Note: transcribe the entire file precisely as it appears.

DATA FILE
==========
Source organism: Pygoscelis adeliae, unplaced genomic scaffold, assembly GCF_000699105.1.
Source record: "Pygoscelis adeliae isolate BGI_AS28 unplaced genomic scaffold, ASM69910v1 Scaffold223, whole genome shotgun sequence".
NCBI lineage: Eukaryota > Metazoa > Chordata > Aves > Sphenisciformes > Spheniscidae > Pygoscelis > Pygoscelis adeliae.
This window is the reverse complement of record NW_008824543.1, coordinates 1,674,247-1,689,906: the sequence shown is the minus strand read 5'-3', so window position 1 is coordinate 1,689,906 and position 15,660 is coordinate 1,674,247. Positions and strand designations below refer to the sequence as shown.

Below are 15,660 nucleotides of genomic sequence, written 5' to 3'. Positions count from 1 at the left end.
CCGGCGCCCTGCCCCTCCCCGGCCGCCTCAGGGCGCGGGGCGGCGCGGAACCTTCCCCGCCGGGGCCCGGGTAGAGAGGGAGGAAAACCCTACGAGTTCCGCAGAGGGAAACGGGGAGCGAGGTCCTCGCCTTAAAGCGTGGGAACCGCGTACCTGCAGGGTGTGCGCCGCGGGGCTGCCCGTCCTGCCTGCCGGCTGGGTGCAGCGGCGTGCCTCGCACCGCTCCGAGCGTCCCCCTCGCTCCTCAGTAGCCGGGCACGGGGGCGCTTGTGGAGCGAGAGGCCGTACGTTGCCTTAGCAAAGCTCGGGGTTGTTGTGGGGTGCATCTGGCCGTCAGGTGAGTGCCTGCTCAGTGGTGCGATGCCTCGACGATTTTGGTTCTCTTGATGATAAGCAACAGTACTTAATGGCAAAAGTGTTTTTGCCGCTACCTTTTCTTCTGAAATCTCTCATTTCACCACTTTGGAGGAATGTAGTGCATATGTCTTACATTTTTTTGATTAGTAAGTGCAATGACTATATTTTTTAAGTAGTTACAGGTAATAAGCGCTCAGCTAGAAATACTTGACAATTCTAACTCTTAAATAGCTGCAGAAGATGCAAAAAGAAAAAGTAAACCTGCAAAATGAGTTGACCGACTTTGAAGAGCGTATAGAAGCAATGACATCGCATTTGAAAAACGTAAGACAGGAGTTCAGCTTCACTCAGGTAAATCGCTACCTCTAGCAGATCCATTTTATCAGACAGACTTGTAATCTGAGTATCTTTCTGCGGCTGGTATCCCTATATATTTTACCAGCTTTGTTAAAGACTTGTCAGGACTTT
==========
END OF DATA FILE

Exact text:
Source organism: Pygoscelis adeliae, unplaced genomic scaffold, assembly GCF_000699105.1.
Source record: "Pygoscelis adeliae isolate BGI_AS28 unplaced genomic scaffold, ASM69910v1 Scaffold223, whole genome shotgun sequence".
NCBI lineage: Eukaryota > Metazoa > Chordata > Aves > Sphenisciformes > Spheniscidae > Pygoscelis > Pygoscelis adeliae.
This window is the reverse complement of record NW_008824543.1, coordinates 1,674,247-1,689,906: the sequence shown is the minus strand read 5'-3', so window position 1 is coordinate 1,689,906 and position 15,660 is coordinate 1,674,247. Positions and strand designations below refer to the sequence as shown.

Below are 15,660 nucleotides of genomic sequence, written 5' to 3'. Positions count from 1 at the left end.
CCGGCGCCCTGCCCCTCCCCGGCCGCCTCAGGGCGCGGGGCGGCGCGGAACCTTCCCCGCCGGGGCCCGGGTAGAGAGGGAGGAAAACCCTACGAGTTCCGCAGAGGGAAACGGGGAGCGAGGTCCTCGCCTTAAAGCGTGGGAACCGCGTACCTGCAGGGTGTGCGCCGCGGGGCTGCCCGTCCTGCCTGCCGGCTGGGTGCAGCGGCGTGCCTCGCACCGCTCCGAGCGTCCCCCTCGCTCCTCAGTAGCCGGGCACGGGGGCGCTTGTGGAGCGAGAGGCCGTACGTTGCCTTAGCAAAGCTCGGGGTTGTTGTGGGGTGCATCTGGCCGTCAGGTGAGTGCCTGCTCAGTGGTGCGATGCCTCGACGATTTTGGTTCTCTTGATGATAAGCAACAGTACTTAATGGCAAAAGTGTTTTTGCCGCTACCTTTTCTTCTGAAATCTCTCATTTCACCACTTTGGAGGAATGTAGTGCATATGTCTTACATTTTTTTGATTAGTAAGTGCAATGACTATATTTTTTAAGTAGTTACAGGTAATAAGCGCTCAGCTAGAAATACTTGACAATTCTAACTCTTAAATAGCTGCAGAAGATGCAAAAAGAAAAAGTAAACCTGCAAAATGAGTTGACCGACTTTGAAGAGCGTATAGAAGCAATGACATCGCATTTGAAAAACGTAAGACAGGAGTTCAGCTTCACTCAGGTAAATCGCTACCTCTAGCAGATCCATTTTATCAGACAGACTTGTAATCTGAGTATCTTTCTGCGGCTGGTATCCCTATATATTTTACCAGCTTTGTTAAAGACTTGTCAGGACTTT